Petty Politics Are Sadly the Way of the World in D.C.
Capitol Hill Insiders will tell you all about the nasty side of politics. Why some seemingly good-intentioned bills fail right from the start or why some shady amendments are inexplicably added in the eleventh hour often comes down to politics.
Credit union trade associations have fortunately become chock full of Capitol Hill insiders who know the way the system works. Everyone knows that playing politics is about much more than doing what's right, you have to look two, 10 or 20 steps down the road for how what you do today will affect what happens in the future. You have to determine how things will be perceived by various special interest groups, and key leaders of Congress. You have to know about committees and jurisdiction. It's exhausting!
Just recently CUNA took a major stand with the reg relief bill that could have all sorts of consequences or maybe none when it all shakes out. CUNA decided, very late in the game, to state its opposition to reg relief if the cap on thrift commercial lending was removed. Currently thrift commercial lending is capped at 20% of assets, an enviable level for CUs, which are capped at 12.25%.
Dare I say about three years ago CUNA probably wouldn't have done what it did. Because three years ago the issue of credit unions converting to banks was still a sleeping giant. But no more, it's now an ugly blemish on a cooperative industry.
CUNA obviously made this move to try and make the thrift charter less attractive for those credit unions that might be contemplating conversion.
CUNA's actions were a bombshell in the bank/CU lobbying world. There were nasty threats by banker trade association leaders to credit union leaders that now the gloves were off. How dare CUNA try this last minute stunt? Threats were flying all over the place, with the message being that now bankers were really going to come after credit unions.
What a joke. The gloves are now off? How can bankers do much more than they've already done? They're suing credit unions on the federal and state level, lobbying Congress to contain credit unions, painting credit unions as not being the "white hats" everyone thinks they are, and on and on. You can't punch someone in the gut 50 times and then threaten to sock them one more time if they're not careful-the damage is already done. Banker trade association threats like these should concern no credit union trade association leader. The day Dan Mica or Fred Becker cower to banker threats is the day the industry is in real trouble. Fortunately neither leader is the type to be threatened by bankers.
If banks and credit unions had a much better relationship, what CUNA did would truly be a bombshell, but not in today's hostile environment.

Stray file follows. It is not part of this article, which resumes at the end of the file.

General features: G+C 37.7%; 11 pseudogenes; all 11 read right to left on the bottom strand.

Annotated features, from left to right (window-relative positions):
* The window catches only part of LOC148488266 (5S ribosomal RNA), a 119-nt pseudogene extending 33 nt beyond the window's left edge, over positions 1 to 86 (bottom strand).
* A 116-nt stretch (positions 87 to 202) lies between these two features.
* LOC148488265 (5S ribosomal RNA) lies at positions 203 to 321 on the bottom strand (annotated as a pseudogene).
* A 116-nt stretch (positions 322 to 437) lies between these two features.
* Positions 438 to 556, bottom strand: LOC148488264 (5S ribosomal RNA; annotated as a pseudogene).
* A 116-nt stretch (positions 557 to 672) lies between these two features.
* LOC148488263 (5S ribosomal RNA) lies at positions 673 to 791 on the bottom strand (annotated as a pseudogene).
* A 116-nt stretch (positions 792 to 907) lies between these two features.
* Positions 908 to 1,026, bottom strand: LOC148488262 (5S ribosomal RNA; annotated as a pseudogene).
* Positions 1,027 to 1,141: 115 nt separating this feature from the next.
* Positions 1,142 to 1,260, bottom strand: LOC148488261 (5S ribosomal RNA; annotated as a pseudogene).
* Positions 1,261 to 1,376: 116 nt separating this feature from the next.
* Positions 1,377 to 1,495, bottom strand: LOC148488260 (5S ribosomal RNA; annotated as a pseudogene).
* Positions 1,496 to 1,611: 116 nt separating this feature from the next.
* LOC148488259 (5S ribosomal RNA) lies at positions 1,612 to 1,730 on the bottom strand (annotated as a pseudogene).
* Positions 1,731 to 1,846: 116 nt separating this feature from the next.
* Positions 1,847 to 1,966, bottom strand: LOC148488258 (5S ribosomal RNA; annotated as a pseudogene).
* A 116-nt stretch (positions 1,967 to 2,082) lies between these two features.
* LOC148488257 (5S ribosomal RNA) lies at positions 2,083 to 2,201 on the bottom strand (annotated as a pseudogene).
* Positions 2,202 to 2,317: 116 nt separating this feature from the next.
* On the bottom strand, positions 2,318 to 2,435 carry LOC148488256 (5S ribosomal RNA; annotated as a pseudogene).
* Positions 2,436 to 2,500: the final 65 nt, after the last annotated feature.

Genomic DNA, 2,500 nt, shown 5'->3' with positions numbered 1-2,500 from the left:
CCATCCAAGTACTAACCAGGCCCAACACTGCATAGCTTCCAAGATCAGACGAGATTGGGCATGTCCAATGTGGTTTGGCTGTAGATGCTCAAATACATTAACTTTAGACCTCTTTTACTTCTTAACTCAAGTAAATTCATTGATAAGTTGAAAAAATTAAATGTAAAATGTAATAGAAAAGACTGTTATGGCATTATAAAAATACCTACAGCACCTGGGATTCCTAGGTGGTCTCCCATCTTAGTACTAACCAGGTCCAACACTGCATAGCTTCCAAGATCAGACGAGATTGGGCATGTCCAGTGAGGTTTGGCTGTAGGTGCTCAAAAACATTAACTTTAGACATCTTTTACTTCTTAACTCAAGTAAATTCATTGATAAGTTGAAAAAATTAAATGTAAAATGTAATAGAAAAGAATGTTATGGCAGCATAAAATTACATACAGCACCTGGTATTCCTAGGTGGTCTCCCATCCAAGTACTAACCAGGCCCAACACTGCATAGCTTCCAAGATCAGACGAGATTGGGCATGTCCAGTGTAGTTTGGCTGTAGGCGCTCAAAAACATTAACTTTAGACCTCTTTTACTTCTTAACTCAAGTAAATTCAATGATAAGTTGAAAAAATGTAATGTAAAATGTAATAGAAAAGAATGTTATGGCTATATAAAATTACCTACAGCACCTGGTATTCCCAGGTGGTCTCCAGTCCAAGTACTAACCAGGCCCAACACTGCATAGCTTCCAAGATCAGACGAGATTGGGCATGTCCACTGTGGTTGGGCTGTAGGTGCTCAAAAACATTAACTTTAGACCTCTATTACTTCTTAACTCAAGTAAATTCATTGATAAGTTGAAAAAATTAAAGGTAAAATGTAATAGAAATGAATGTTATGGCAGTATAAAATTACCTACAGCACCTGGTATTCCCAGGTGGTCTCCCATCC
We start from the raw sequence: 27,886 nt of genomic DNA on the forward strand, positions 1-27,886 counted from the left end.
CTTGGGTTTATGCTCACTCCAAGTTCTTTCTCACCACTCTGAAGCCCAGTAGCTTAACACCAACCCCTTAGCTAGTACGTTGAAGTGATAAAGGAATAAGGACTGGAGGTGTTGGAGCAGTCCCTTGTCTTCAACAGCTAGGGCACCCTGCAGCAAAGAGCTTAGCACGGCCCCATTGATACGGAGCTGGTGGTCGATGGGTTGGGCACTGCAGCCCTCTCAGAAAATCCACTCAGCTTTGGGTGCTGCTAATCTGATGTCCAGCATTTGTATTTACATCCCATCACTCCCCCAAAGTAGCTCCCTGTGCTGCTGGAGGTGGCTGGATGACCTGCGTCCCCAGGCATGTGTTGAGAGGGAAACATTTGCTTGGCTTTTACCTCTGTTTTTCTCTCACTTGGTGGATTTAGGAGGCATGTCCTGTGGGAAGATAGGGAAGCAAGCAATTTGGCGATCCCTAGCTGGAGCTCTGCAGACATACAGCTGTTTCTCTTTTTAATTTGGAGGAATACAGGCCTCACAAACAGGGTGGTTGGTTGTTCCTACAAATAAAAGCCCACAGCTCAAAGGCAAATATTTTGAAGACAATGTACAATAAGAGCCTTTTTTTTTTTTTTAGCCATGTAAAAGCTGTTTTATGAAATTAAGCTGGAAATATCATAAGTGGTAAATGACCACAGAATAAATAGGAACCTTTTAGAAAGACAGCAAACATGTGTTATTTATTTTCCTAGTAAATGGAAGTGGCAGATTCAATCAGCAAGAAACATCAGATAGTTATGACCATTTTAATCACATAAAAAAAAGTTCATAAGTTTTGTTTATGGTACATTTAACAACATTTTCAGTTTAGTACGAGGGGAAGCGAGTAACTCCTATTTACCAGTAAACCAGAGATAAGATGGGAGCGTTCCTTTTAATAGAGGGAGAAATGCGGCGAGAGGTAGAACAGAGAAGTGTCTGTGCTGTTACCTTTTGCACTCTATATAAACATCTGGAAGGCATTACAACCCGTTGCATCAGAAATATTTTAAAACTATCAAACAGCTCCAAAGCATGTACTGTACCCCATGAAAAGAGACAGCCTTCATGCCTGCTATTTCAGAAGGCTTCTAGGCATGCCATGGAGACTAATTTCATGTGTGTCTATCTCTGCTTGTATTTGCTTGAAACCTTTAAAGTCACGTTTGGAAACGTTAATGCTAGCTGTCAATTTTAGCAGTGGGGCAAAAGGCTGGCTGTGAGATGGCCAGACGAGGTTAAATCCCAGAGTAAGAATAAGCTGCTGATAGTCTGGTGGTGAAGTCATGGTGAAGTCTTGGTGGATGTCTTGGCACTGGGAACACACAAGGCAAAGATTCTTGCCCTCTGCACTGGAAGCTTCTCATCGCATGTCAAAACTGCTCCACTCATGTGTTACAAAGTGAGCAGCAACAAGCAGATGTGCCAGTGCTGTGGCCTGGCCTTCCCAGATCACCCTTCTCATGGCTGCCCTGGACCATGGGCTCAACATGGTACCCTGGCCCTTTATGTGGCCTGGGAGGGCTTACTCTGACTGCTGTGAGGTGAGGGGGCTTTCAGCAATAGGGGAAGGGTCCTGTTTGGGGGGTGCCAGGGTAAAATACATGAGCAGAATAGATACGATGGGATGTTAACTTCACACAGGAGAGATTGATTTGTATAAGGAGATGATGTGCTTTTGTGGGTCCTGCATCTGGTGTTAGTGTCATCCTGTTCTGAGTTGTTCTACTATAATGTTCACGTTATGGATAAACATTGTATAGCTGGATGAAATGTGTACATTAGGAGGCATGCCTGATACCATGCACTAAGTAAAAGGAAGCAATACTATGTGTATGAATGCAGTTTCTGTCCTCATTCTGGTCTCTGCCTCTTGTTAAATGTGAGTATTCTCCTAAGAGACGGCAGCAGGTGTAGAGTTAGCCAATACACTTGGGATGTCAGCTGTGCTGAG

Here's my take. Think back to the Credit Union Membership Access Act, which the industry desperately needed to pass. It was the ultimate battle for credit unions. The industry was slapped down by the Supreme Court and its future was pretty much in the hands of that bill. In hindsight, there was one glaring problem with that bill. It significantly weakened the voting requirements for credit unions converting to banks-it made it much easier to do so. Once credit unions started converting, critics said, "See, we didn't get as good a deal with the Credit Union Membership Access Act as you thought." That's a Monday morning quarterback approach. Who could have known back then that credit union CEOs and board members would start seeing dollar signs and sell out the members? With the threat of field of membership containment, the voting requirements for converting a credit union were the last thing credit union lobbyists were worried about.
Fast forward to today and CUNA's move, a move that some say (I doubt it) could potentially kill the entire reg relief bill, and you have to give CUNA credit. We now know conversions are a problem, so anything that is going to potentially make the problem worse should be opposed. Let's start worrying about the laws and rules that really matter. Sure reg relief contains a few good things for credit unions (though I bet most credit union leaders couldn't name three positives from it), but it's not a home run bill for credit unions. It's not the Credit Union Regulatory Improvements Act which eases the business lending cap and implements risk-based capital. Those are the kinds of provisions you don't want to see killed and go to the mat for. Are the things in reg relief so important for credit unions that the credit union lobby should let the thrift charter become even more attractive? Does the credit union lobby want to look back five years from now and second guess letting the thrift cap on business lending be wiped away? No way! Kudos to CUNA. It went on the offensive, it took a stand for the credit union charter by trying to lessen the thrift charter. It's not ideal. It's not pretty. It's politics. -Comments? E-mail firstname.lastname@example.org